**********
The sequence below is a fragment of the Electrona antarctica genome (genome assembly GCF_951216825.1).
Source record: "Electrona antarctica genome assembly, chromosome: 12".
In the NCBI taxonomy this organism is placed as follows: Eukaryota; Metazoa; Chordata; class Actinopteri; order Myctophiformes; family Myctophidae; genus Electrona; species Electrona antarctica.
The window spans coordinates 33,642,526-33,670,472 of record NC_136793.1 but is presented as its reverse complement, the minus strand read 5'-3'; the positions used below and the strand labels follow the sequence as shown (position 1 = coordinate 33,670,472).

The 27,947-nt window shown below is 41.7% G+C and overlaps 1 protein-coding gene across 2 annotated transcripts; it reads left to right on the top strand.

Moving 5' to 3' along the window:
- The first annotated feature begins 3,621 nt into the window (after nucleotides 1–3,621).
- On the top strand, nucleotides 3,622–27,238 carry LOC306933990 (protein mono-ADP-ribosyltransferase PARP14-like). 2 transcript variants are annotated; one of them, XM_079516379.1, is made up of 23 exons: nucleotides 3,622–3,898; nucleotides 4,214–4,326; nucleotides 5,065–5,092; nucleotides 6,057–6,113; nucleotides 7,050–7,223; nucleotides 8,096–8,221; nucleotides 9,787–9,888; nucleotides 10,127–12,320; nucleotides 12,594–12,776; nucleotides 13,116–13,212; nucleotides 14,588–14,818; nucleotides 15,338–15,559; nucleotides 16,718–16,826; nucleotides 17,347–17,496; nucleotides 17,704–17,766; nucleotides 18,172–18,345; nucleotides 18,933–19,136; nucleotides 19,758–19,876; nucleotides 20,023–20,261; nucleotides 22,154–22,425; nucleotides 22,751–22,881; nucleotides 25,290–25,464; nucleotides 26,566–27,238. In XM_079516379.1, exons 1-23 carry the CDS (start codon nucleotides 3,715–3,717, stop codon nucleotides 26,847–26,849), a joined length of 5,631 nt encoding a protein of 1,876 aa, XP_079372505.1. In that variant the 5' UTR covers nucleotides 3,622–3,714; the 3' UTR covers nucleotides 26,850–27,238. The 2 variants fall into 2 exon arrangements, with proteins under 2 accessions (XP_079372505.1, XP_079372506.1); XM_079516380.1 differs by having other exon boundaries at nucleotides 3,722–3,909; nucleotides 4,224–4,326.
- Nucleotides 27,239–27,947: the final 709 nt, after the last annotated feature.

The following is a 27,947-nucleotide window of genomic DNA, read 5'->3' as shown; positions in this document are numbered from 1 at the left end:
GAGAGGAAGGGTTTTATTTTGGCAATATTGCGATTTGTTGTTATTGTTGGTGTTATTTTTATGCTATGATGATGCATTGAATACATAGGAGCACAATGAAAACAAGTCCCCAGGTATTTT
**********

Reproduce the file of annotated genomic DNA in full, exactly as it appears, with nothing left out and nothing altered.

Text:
The sequence below is a fragment of the Electrona antarctica genome (genome assembly GCF_951216825.1).
Source record: "Electrona antarctica genome assembly, chromosome: 12".
In the NCBI taxonomy this organism is placed as follows: Eukaryota; Metazoa; Chordata; class Actinopteri; order Myctophiformes; family Myctophidae; genus Electrona; species Electrona antarctica.
The window spans coordinates 33,642,526-33,670,472 of record NC_136793.1 but is presented as its reverse complement, the minus strand read 5'-3'; the positions used below and the strand labels follow the sequence as shown (position 1 = coordinate 33,670,472).

The 27,947-nt window shown below is 41.7% G+C and overlaps 1 protein-coding gene across 2 annotated transcripts; it reads left to right on the top strand.

Moving 5' to 3' along the window:
- The first annotated feature begins 3,621 nt into the window (after nucleotides 1–3,621).
- On the top strand, nucleotides 3,622–27,238 carry LOC306933990 (protein mono-ADP-ribosyltransferase PARP14-like). 2 transcript variants are annotated; one of them, XM_079516379.1, is made up of 23 exons: nucleotides 3,622–3,898; nucleotides 4,214–4,326; nucleotides 5,065–5,092; nucleotides 6,057–6,113; nucleotides 7,050–7,223; nucleotides 8,096–8,221; nucleotides 9,787–9,888; nucleotides 10,127–12,320; nucleotides 12,594–12,776; nucleotides 13,116–13,212; nucleotides 14,588–14,818; nucleotides 15,338–15,559; nucleotides 16,718–16,826; nucleotides 17,347–17,496; nucleotides 17,704–17,766; nucleotides 18,172–18,345; nucleotides 18,933–19,136; nucleotides 19,758–19,876; nucleotides 20,023–20,261; nucleotides 22,154–22,425; nucleotides 22,751–22,881; nucleotides 25,290–25,464; nucleotides 26,566–27,238. In XM_079516379.1, exons 1-23 carry the CDS (start codon nucleotides 3,715–3,717, stop codon nucleotides 26,847–26,849), a joined length of 5,631 nt encoding a protein of 1,876 aa, XP_079372505.1. In that variant the 5' UTR covers nucleotides 3,622–3,714; the 3' UTR covers nucleotides 26,850–27,238. The 2 variants fall into 2 exon arrangements, with proteins under 2 accessions (XP_079372505.1, XP_079372506.1); XM_079516380.1 differs by having other exon boundaries at nucleotides 3,722–3,909; nucleotides 4,224–4,326.
- Nucleotides 27,239–27,947: the final 709 nt, after the last annotated feature.

The following is a 27,947-nucleotide window of genomic DNA, read 5'->3' as shown; positions in this document are numbered from 1 at the left end:
GAGAGGAAGGGTTTTATTTTGGCAATATTGCGATTTGTTGTTATTGTTGGTGTTATTTTTATGCTATGATGATGCATTGAATACATAGGAGCACAATGAAAACAAGTCCCCAGGTATTTT